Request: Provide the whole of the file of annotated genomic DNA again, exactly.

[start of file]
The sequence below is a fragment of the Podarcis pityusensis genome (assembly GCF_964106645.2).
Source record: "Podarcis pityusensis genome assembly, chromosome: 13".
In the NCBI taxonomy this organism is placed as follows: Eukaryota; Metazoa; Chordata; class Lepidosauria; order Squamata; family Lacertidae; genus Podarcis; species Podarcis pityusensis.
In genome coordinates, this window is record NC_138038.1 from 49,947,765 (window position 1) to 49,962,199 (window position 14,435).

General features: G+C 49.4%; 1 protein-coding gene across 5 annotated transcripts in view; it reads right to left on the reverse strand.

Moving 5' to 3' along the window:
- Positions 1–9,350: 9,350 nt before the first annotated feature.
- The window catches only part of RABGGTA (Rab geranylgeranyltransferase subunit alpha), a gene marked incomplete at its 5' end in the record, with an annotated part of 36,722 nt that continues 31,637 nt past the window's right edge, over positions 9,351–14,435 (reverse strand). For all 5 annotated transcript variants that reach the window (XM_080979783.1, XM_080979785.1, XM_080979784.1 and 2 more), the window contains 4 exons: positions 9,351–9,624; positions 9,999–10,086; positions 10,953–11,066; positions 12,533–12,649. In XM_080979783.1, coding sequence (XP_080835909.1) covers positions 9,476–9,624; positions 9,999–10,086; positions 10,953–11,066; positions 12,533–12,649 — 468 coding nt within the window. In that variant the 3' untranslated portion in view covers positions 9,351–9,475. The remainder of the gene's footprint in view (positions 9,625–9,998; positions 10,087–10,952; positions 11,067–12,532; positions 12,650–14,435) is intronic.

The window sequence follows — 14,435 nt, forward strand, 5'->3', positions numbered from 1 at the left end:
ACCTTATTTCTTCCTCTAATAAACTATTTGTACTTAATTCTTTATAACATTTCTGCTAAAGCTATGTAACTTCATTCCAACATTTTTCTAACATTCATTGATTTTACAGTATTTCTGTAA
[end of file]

The sequence below is a fragment of the Podarcis pityusensis genome (assembly GCF_964106645.2).
Source record: "Podarcis pityusensis genome assembly, chromosome: 13".
In the NCBI taxonomy this organism is placed as follows: Eukaryota; Metazoa; Chordata; class Lepidosauria; order Squamata; family Lacertidae; genus Podarcis; species Podarcis pityusensis.
In genome coordinates, this window is record NC_138038.1 from 49,947,765 (window position 1) to 49,962,199 (window position 14,435).

General features: G+C 49.4%; 1 protein-coding gene across 5 annotated transcripts in view; it reads right to left on the reverse strand.

Moving 5' to 3' along the window:
- Positions 1–9,350: 9,350 nt before the first annotated feature.
- The window catches only part of RABGGTA (Rab geranylgeranyltransferase subunit alpha), a gene marked incomplete at its 5' end in the record, with an annotated part of 36,722 nt that continues 31,637 nt past the window's right edge, over positions 9,351–14,435 (reverse strand). For all 5 annotated transcript variants that reach the window (XM_080979783.1, XM_080979785.1, XM_080979784.1 and 2 more), the window contains 4 exons: positions 9,351–9,624; positions 9,999–10,086; positions 10,953–11,066; positions 12,533–12,649. In XM_080979783.1, coding sequence (XP_080835909.1) covers positions 9,476–9,624; positions 9,999–10,086; positions 10,953–11,066; positions 12,533–12,649 — 468 coding nt within the window. In that variant the 3' untranslated portion in view covers positions 9,351–9,475. The remainder of the gene's footprint in view (positions 9,625–9,998; positions 10,087–10,952; positions 11,067–12,532; positions 12,650–14,435) is intronic.

The window sequence follows — 14,435 nt, forward strand, 5'->3', positions numbered from 1 at the left end:
ACCTTATTTCTTCCTCTAATAAACTATTTGTACTTAATTCTTTATAACATTTCTGCTAAAGCTATGTAACTTCATTCCAACATTTTTCTAACATTCATTGATTTTACAGTATTTCTGTAA